NNPC, ExxonMobil, Others Should Move Some Of Their Operations To Akwa Ibom – Gov Udom
Akwa Ibom State governor, Udom Emmanuel while speaking with THE WHISTLER urged NNPC, ExxonMobil should endeavour to move some of their operations to Akwa Ibom.
Governor of Akwa Ibom State, Udom Emmanuel, speaks with THE WHISTLER on big steps taken by the state government to make the oil-rich state an investor destination while also commending the NNPC Group Managing Director, Mele Kyari, for ‘doing exceedingly well’.
Your Excellency, Akwa Ibom State is one of the biggest oil producing states in the country, how will you assess the impact of oil exploration and production on the economy and environment of your state?
You made the right observation. Yes, it is true our state is one of the biggest oil producing states in the country; I believe we account for about 25 percent of the total oil output in the nation. The question as you rightly asked, is ‘what has been the impact of oil exploration and production on the economy and environment of our state.’ I am afraid; the impact of oil exploration has been negatively felt in our oil producing communities. We are a society steeped in aquatic lifestyle comprising mainly of fishing and other agricultural pursuits. Unfortunately, our environment has been despoiled and degraded, our fishing communities have seen the mainstay of their economic pursuits affected adversely and the sum total is the wholesale disruption of their means of livelihood.
Part of the restiveness on the part of our youths can be traced to this problem: the systemic neglect and the frustration it engenders. Thank God that through the activities of the governors of the Niger Delta region and those of the region’s stakeholders, we have been able to arrest and contain the spate of restiveness by our youths. We are optimistic that the agreement entered between the Federal Government and the PANDEF will be carried out to the letter so the peace we currently enjoy will become lasting and more durable.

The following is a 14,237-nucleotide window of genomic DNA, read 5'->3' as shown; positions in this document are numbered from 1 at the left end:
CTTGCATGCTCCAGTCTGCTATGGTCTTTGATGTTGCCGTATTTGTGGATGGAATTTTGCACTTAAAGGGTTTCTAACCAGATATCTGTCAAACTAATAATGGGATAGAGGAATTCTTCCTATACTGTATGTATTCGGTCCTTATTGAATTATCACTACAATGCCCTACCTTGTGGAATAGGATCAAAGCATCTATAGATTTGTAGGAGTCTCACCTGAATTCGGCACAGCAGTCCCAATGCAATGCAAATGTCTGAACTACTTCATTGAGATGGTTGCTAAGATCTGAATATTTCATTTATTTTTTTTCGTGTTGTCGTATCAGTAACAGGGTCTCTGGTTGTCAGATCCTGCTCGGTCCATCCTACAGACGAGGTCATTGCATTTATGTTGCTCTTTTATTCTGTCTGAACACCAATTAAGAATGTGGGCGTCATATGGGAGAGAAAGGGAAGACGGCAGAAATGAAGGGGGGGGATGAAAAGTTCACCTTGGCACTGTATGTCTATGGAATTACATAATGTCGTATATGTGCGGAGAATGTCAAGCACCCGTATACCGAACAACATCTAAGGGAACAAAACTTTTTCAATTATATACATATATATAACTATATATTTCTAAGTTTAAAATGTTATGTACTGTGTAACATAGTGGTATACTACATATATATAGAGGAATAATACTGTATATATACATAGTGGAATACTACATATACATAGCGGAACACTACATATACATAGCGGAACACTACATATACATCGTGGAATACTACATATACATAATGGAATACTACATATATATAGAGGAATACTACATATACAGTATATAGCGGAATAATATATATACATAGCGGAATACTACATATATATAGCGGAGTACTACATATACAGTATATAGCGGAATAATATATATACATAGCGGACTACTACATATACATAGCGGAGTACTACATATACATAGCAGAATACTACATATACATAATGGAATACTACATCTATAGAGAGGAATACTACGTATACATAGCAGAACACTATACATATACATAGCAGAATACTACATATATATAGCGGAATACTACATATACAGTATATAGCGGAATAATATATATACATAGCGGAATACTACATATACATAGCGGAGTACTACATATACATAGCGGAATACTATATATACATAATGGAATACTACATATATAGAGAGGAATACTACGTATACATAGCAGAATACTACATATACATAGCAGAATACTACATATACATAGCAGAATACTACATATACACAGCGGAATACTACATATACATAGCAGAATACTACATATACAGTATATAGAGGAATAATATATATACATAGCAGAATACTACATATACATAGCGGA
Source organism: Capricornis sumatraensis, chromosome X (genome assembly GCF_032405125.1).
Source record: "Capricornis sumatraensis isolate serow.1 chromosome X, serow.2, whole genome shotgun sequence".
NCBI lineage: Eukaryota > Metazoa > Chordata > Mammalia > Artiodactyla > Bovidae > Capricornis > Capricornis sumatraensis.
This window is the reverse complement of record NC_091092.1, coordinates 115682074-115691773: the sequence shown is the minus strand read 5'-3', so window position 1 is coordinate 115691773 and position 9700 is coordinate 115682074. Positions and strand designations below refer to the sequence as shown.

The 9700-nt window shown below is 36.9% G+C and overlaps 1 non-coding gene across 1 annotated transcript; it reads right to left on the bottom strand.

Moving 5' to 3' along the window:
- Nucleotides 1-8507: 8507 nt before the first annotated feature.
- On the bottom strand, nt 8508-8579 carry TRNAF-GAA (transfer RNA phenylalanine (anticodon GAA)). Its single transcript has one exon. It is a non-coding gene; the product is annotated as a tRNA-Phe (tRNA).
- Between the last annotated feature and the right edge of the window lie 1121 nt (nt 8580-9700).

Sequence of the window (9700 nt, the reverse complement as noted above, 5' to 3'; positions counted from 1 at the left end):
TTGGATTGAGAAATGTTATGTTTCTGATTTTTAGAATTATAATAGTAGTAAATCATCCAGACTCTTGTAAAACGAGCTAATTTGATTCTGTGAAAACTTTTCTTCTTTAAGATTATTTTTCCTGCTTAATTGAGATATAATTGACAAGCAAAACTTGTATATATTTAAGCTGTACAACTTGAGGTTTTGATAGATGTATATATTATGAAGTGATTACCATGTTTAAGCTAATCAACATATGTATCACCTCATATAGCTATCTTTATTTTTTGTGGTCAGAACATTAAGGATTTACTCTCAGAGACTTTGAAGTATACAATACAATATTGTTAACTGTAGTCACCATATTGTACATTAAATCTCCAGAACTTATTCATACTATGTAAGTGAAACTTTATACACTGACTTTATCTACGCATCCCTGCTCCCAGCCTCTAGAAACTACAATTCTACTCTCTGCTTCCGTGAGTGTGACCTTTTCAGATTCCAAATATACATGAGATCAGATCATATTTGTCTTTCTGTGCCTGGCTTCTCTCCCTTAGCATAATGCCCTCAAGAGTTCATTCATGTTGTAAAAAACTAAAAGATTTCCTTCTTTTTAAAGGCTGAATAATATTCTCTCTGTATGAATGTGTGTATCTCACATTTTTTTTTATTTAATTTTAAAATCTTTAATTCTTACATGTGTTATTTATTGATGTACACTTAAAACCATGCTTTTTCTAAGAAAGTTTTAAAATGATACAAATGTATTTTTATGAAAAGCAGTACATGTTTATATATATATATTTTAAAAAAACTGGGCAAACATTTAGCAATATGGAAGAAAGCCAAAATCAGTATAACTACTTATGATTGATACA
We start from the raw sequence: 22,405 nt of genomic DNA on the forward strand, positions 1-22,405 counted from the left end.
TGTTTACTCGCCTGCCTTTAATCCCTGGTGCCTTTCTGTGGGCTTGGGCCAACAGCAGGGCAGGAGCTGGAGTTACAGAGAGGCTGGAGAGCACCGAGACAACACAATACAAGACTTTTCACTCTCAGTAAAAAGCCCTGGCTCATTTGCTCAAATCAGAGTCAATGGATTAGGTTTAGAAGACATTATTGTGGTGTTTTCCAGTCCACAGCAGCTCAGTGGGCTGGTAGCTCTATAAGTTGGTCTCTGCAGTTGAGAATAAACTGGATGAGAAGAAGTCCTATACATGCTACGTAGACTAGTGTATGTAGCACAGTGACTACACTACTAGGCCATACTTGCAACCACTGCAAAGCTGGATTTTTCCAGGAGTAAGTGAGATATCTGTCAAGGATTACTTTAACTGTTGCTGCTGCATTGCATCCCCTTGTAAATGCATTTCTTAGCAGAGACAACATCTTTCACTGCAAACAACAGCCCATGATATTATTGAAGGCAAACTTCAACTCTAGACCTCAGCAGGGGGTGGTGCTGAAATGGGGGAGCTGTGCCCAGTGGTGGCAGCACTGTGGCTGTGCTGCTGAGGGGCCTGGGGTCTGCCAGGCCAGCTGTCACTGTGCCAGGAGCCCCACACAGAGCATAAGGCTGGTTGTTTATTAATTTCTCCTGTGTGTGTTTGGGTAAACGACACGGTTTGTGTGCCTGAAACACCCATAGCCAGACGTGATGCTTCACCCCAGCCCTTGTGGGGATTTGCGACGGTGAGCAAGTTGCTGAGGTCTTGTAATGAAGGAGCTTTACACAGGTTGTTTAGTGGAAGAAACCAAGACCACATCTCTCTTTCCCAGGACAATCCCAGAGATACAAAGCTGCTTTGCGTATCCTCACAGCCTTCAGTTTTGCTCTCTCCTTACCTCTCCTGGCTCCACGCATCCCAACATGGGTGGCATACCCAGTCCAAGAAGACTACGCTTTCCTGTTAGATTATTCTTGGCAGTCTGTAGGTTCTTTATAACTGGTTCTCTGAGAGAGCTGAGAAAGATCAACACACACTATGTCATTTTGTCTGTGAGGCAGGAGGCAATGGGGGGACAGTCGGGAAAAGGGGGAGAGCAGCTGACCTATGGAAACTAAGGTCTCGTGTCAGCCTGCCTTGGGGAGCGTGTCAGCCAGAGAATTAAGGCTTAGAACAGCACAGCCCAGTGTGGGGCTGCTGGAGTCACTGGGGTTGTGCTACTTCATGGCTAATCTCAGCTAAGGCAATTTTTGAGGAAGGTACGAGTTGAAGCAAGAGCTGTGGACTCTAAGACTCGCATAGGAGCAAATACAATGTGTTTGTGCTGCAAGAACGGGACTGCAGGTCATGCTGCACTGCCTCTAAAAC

The Federal Government has a lot of intervention projects and policies for the oil bearing states like Akwa Ibom. There is the 13% derivation and the Niger Delta Development commission (NDDC). Are you satisfied with these interventions or do you think the nation needs to do more?
As the leading producer of oil in the nation, I am afraid we have been given the short end of the stick; there has been no corresponding developmental or intervention schemes by the Federal Government. I am choosing my words here advisedly, and I want to repeat the word “corresponding developmental schemes that are not coloured by political intrigues”. We have been on this issue since 2015. It may interest or even shock you to know that in spite of our status as a leading oil producing state, we do not have any industry presence in our state. We don’t even have an oil depot, and agencies such as Department of Petroleum Resources (DPR) which should ordinarily be located in our state, the major IOCs, such as Exxon Mobil whose main operations is located here in our State, have near zero presence here. It may also interest you to know that it was because of our determined efforts to attract these oil firms and associated agencies to our state that my administration began the construction of perhaps the most elegant and magnificent 21 storey intelligent building in our state. It is a piece of architectural masterpiece that is comparable to any such anywhere in the world.
The building is almost ready for occupation and we are hopeful that the NNPC, Exxon Mobil and other IOCs will finally move some of their operations to our state. We have always said that Akwa Ibom State is Nigeria’s best kept secret. We have highly trained and hospitable workforce, peaceful and serene environment, good food, fantastic weather condition and a quality of life that is second to none. We are ready to do business with the oil companies and we are optimistic that soon the NNPC, the DPR, NAPIMS and other agencies will be operating from here. We also expect the NDDC to be more developmental and interventionist focussed rather than playing politics with the region’s development. The NDDC is not supposed to be run as a conduit for dispensing political largesse. It should be alive to the very objective that led to its creation as an interventionist agency.